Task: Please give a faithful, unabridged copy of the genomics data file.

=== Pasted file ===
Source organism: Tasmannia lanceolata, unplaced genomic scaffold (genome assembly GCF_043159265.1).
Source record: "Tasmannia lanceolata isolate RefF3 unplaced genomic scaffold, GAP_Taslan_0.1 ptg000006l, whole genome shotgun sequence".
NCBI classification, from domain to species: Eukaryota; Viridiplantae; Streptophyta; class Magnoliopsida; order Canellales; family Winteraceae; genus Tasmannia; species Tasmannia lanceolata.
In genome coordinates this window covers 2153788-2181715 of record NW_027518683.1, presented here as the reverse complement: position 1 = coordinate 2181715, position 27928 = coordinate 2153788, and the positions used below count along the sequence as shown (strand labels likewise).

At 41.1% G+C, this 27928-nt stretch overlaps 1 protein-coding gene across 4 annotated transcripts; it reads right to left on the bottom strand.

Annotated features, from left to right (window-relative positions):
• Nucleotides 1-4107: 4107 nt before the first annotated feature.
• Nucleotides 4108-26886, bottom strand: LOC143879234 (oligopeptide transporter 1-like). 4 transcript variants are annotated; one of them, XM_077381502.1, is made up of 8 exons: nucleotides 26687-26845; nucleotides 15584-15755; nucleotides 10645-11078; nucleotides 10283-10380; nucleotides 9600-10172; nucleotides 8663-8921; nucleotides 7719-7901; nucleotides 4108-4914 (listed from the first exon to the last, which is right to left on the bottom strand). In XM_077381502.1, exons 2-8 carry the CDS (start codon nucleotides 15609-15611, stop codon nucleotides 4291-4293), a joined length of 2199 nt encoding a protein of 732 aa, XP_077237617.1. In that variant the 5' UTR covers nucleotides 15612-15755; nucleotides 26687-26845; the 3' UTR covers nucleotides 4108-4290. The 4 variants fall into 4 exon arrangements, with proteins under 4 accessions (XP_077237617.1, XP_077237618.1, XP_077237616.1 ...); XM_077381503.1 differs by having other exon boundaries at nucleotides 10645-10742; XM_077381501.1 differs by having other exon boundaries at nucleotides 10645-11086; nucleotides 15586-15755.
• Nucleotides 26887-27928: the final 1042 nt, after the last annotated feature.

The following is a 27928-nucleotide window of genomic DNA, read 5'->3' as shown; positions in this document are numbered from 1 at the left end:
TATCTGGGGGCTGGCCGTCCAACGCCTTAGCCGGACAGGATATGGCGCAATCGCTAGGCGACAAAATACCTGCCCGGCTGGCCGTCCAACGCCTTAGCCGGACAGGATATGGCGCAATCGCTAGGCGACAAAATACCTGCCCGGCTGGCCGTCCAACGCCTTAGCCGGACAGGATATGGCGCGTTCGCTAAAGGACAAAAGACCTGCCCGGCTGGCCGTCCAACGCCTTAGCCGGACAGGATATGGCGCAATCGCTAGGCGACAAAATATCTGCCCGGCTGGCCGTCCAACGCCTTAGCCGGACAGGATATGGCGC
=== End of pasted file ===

Source organism: Tasmannia lanceolata, unplaced genomic scaffold (genome assembly GCF_043159265.1).
Source record: "Tasmannia lanceolata isolate RefF3 unplaced genomic scaffold, GAP_Taslan_0.1 ptg000006l, whole genome shotgun sequence".
NCBI classification, from domain to species: Eukaryota; Viridiplantae; Streptophyta; class Magnoliopsida; order Canellales; family Winteraceae; genus Tasmannia; species Tasmannia lanceolata.
In genome coordinates this window covers 2153788-2181715 of record NW_027518683.1, presented here as the reverse complement: position 1 = coordinate 2181715, position 27928 = coordinate 2153788, and the positions used below count along the sequence as shown (strand labels likewise).

At 41.1% G+C, this 27928-nt stretch overlaps 1 protein-coding gene across 4 annotated transcripts; it reads right to left on the bottom strand.

Annotated features, from left to right (window-relative positions):
• Nucleotides 1-4107: 4107 nt before the first annotated feature.
• Nucleotides 4108-26886, bottom strand: LOC143879234 (oligopeptide transporter 1-like). 4 transcript variants are annotated; one of them, XM_077381502.1, is made up of 8 exons: nucleotides 26687-26845; nucleotides 15584-15755; nucleotides 10645-11078; nucleotides 10283-10380; nucleotides 9600-10172; nucleotides 8663-8921; nucleotides 7719-7901; nucleotides 4108-4914 (listed from the first exon to the last, which is right to left on the bottom strand). In XM_077381502.1, exons 2-8 carry the CDS (start codon nucleotides 15609-15611, stop codon nucleotides 4291-4293), a joined length of 2199 nt encoding a protein of 732 aa, XP_077237617.1. In that variant the 5' UTR covers nucleotides 15612-15755; nucleotides 26687-26845; the 3' UTR covers nucleotides 4108-4290. The 4 variants fall into 4 exon arrangements, with proteins under 4 accessions (XP_077237617.1, XP_077237618.1, XP_077237616.1 ...); XM_077381503.1 differs by having other exon boundaries at nucleotides 10645-10742; XM_077381501.1 differs by having other exon boundaries at nucleotides 10645-11086; nucleotides 15586-15755.
• Nucleotides 26887-27928: the final 1042 nt, after the last annotated feature.

The following is a 27928-nucleotide window of genomic DNA, read 5'->3' as shown; positions in this document are numbered from 1 at the left end:
TATCTGGGGGCTGGCCGTCCAACGCCTTAGCCGGACAGGATATGGCGCAATCGCTAGGCGACAAAATACCTGCCCGGCTGGCCGTCCAACGCCTTAGCCGGACAGGATATGGCGCAATCGCTAGGCGACAAAATACCTGCCCGGCTGGCCGTCCAACGCCTTAGCCGGACAGGATATGGCGCGTTCGCTAAAGGACAAAAGACCTGCCCGGCTGGCCGTCCAACGCCTTAGCCGGACAGGATATGGCGCAATCGCTAGGCGACAAAATATCTGCCCGGCTGGCCGTCCAACGCCTTAGCCGGACAGGATATGGCGC